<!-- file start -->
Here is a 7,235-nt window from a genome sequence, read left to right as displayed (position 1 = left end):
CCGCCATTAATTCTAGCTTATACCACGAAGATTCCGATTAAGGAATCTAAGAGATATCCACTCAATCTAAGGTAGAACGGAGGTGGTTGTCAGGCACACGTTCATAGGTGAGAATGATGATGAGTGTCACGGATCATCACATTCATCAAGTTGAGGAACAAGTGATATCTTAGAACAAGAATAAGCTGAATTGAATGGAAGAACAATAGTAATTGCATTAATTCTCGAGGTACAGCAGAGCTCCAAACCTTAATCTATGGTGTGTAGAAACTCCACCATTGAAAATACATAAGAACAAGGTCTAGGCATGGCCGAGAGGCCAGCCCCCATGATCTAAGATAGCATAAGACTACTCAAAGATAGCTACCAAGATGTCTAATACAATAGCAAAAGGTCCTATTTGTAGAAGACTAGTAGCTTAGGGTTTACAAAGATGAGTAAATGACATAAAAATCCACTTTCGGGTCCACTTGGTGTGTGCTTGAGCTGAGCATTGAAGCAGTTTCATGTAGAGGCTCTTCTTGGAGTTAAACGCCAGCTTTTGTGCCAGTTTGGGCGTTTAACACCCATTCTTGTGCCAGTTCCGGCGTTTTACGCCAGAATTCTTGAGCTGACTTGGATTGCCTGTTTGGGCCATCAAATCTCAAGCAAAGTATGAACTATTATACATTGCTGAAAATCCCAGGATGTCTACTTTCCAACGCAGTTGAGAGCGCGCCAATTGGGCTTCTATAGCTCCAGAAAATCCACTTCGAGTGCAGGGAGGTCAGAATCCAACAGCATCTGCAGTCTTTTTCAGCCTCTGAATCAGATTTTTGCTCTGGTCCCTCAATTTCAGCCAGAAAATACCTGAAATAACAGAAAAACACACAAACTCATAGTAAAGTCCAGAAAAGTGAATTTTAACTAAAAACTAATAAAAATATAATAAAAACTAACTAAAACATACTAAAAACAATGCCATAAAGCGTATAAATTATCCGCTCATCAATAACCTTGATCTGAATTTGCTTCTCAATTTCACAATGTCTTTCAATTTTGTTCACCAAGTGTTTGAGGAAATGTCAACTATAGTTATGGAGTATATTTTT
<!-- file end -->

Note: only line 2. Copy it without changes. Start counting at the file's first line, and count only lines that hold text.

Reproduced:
CCGCCATTAATTCTAGCTTATACCACGAAGATTCCGATTAAGGAATCTAAGAGATATCCACTCAATCTAAGGTAGAACGGAGGTGGTTGTCAGGCACACGTTCATAGGTGAGAATGATGATGAGTGTCACGGATCATCACATTCATCAAGTTGAGGAACAAGTGATATCTTAGAACAAGAATAAGCTGAATTGAATGGAAGAACAATAGTAATTGCATTAATTCTCGAGGTACAGCAGAGCTCCAAACCTTAATCTATGGTGTGTAGAAACTCCACCATTGAAAATACATAAGAACAAGGTCTAGGCATGGCCGAGAGGCCAGCCCCCATGATCTAAGATAGCATAAGACTACTCAAAGATAGCTACCAAGATGTCTAATACAATAGCAAAAGGTCCTATTTGTAGAAGACTAGTAGCTTAGGGTTTACAAAGATGAGTAAATGACATAAAAATCCACTTTCGGGTCCACTTGGTGTGTGCTTGAGCTGAGCATTGAAGCAGTTTCATGTAGAGGCTCTTCTTGGAGTTAAACGCCAGCTTTTGTGCCAGTTTGGGCGTTTAACACCCATTCTTGTGCCAGTTCCGGCGTTTTACGCCAGAATTCTTGAGCTGACTTGGATTGCCTGTTTGGGCCATCAAATCTCAAGCAAAGTATGAACTATTATACATTGCTGAAAATCCCAGGATGTCTACTTTCCAACGCAGTTGAGAGCGCGCCAATTGGGCTTCTATAGCTCCAGAAAATCCACTTCGAGTGCAGGGAGGTCAGAATCCAACAGCATCTGCAGTCTTTTTCAGCCTCTGAATCAGATTTTTGCTCTGGTCCCTCAATTTCAGCCAGAAAATACCTGAAATAACAGAAAAACACACAAACTCATAGTAAAGTCCAGAAAAGTGAATTTTAACTAAAAACTAATAAAAATATAATAAAAACTAACTAAAACATACTAAAAACAATGCCATAAAGCGTATAAATTATCCGCTCATCAATAACCTTGATCTGAATTTGCTTCTCAATTTCACAATGTCTTTCAATTTTGTTCACCAAGTGTTTGAGGAAATGTCAACTATAGTTATGGAGTATATTTTT